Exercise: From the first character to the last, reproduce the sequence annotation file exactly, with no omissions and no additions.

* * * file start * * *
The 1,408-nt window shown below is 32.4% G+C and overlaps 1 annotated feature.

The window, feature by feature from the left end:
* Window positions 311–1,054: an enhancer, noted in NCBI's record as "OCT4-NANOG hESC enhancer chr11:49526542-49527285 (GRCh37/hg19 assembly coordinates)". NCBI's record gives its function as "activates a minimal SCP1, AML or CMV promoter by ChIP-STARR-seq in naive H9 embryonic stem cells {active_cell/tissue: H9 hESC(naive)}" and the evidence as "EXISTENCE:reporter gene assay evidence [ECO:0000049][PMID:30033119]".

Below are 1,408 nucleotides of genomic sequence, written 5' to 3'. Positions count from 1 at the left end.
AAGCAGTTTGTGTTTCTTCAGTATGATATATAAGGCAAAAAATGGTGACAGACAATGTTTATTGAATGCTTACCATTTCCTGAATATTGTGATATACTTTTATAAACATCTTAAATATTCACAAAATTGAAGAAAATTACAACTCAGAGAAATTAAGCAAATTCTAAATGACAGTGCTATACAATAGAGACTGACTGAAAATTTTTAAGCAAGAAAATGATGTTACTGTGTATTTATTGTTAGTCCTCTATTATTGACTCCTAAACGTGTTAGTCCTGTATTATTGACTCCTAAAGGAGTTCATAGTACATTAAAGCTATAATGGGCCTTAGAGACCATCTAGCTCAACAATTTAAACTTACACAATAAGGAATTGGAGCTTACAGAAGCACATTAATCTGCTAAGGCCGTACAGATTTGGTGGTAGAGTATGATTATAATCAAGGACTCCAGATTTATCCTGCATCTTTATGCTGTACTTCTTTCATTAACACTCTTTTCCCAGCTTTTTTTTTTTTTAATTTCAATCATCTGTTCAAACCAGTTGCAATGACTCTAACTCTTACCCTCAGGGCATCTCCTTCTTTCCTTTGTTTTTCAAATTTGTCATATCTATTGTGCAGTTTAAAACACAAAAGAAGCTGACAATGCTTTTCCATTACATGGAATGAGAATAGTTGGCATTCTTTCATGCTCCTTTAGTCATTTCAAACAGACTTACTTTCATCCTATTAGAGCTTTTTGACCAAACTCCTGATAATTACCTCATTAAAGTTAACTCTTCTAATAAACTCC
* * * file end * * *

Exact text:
The 1,408-nt window shown below is 32.4% G+C and overlaps 1 annotated feature.

The window, feature by feature from the left end:
* Window positions 311–1,054: an enhancer, noted in NCBI's record as "OCT4-NANOG hESC enhancer chr11:49526542-49527285 (GRCh37/hg19 assembly coordinates)". NCBI's record gives its function as "activates a minimal SCP1, AML or CMV promoter by ChIP-STARR-seq in naive H9 embryonic stem cells {active_cell/tissue: H9 hESC(naive)}" and the evidence as "EXISTENCE:reporter gene assay evidence [ECO:0000049][PMID:30033119]".

Below are 1,408 nucleotides of genomic sequence, written 5' to 3'. Positions count from 1 at the left end.
AAGCAGTTTGTGTTTCTTCAGTATGATATATAAGGCAAAAAATGGTGACAGACAATGTTTATTGAATGCTTACCATTTCCTGAATATTGTGATATACTTTTATAAACATCTTAAATATTCACAAAATTGAAGAAAATTACAACTCAGAGAAATTAAGCAAATTCTAAATGACAGTGCTATACAATAGAGACTGACTGAAAATTTTTAAGCAAGAAAATGATGTTACTGTGTATTTATTGTTAGTCCTCTATTATTGACTCCTAAACGTGTTAGTCCTGTATTATTGACTCCTAAAGGAGTTCATAGTACATTAAAGCTATAATGGGCCTTAGAGACCATCTAGCTCAACAATTTAAACTTACACAATAAGGAATTGGAGCTTACAGAAGCACATTAATCTGCTAAGGCCGTACAGATTTGGTGGTAGAGTATGATTATAATCAAGGACTCCAGATTTATCCTGCATCTTTATGCTGTACTTCTTTCATTAACACTCTTTTCCCAGCTTTTTTTTTTTTTAATTTCAATCATCTGTTCAAACCAGTTGCAATGACTCTAACTCTTACCCTCAGGGCATCTCCTTCTTTCCTTTGTTTTTCAAATTTGTCATATCTATTGTGCAGTTTAAAACACAAAAGAAGCTGACAATGCTTTTCCATTACATGGAATGAGAATAGTTGGCATTCTTTCATGCTCCTTTAGTCATTTCAAACAGACTTACTTTCATCCTATTAGAGCTTTTTGACCAAACTCCTGATAATTACCTCATTAAAGTTAACTCTTCTAATAAACTCC